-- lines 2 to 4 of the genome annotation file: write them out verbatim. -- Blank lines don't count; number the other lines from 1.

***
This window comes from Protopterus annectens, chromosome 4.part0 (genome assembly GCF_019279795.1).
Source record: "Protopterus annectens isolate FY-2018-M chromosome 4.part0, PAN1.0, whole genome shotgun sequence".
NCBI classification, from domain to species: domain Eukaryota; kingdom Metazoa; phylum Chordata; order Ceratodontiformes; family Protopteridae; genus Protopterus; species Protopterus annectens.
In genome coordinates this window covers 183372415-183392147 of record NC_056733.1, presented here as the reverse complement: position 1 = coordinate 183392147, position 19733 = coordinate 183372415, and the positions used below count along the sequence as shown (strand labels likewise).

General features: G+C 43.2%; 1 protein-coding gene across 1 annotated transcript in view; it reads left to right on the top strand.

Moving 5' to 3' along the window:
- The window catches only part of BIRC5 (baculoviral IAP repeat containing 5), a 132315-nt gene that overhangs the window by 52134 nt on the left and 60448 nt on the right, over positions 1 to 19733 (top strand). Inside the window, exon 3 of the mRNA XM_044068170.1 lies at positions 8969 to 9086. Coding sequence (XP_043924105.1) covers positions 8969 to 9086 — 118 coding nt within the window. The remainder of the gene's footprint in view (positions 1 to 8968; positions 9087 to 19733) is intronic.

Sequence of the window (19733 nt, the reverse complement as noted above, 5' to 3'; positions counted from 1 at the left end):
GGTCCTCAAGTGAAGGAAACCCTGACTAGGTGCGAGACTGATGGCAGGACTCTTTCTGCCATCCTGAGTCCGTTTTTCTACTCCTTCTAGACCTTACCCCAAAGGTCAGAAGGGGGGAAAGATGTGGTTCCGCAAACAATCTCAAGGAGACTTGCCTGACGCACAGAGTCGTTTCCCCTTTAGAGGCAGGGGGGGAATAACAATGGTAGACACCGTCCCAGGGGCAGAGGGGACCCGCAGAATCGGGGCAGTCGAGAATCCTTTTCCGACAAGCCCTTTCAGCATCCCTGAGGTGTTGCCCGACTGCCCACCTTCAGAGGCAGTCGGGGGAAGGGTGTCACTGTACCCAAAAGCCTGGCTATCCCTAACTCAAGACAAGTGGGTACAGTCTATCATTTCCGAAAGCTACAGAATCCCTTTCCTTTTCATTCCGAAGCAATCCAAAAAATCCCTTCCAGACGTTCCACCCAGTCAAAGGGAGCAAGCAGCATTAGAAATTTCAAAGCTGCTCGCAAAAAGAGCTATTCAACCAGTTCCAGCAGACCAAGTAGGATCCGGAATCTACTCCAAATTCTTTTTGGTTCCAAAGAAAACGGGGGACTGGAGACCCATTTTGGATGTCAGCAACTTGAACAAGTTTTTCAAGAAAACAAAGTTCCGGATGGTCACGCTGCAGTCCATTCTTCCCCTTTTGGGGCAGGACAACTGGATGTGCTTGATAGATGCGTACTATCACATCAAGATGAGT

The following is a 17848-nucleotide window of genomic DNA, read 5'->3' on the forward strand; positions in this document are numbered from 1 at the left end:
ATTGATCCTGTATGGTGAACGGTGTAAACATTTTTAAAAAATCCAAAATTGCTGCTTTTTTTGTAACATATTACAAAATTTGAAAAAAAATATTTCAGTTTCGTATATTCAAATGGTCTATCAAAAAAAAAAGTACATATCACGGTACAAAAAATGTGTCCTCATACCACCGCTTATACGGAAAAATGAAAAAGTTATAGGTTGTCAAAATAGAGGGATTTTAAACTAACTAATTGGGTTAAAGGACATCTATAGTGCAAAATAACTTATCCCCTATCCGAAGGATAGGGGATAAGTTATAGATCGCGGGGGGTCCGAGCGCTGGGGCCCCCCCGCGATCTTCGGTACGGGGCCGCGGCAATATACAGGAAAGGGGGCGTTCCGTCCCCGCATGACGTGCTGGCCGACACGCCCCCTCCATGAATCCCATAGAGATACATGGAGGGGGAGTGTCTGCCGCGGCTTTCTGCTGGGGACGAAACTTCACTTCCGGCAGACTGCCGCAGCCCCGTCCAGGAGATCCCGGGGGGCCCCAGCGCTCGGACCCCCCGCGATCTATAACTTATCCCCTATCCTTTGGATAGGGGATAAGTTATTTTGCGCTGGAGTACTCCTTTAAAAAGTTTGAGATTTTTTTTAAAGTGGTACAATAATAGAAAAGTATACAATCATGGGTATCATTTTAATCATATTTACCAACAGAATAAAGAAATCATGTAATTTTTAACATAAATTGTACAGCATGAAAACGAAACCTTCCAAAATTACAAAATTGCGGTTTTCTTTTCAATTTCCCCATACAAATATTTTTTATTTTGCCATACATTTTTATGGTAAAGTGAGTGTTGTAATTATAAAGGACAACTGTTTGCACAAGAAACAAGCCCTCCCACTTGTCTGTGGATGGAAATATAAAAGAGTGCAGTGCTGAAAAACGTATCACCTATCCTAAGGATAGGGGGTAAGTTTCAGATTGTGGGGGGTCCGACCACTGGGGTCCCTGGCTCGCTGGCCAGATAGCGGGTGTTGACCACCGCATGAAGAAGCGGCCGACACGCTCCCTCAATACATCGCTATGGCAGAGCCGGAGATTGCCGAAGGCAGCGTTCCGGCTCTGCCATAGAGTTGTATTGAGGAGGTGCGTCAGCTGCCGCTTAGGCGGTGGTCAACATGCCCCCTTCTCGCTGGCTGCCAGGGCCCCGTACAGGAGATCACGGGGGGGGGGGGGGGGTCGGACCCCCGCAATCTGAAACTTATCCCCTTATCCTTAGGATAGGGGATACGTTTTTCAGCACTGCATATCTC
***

Source record: "Protopterus annectens isolate FY-2018-M chromosome 4.part0, PAN1.0, whole genome shotgun sequence".
NCBI classification, from domain to species: domain Eukaryota; kingdom Metazoa; phylum Chordata; order Ceratodontiformes; family Protopteridae; genus Protopterus; species Protopterus annectens.
In genome coordinates this window covers 183372415-183392147 of record NC_056733.1, presented here as the reverse complement: position 1 = coordinate 183392147, position 19733 = coordinate 183372415, and the positions used below count along the sequence as shown (strand labels likewise).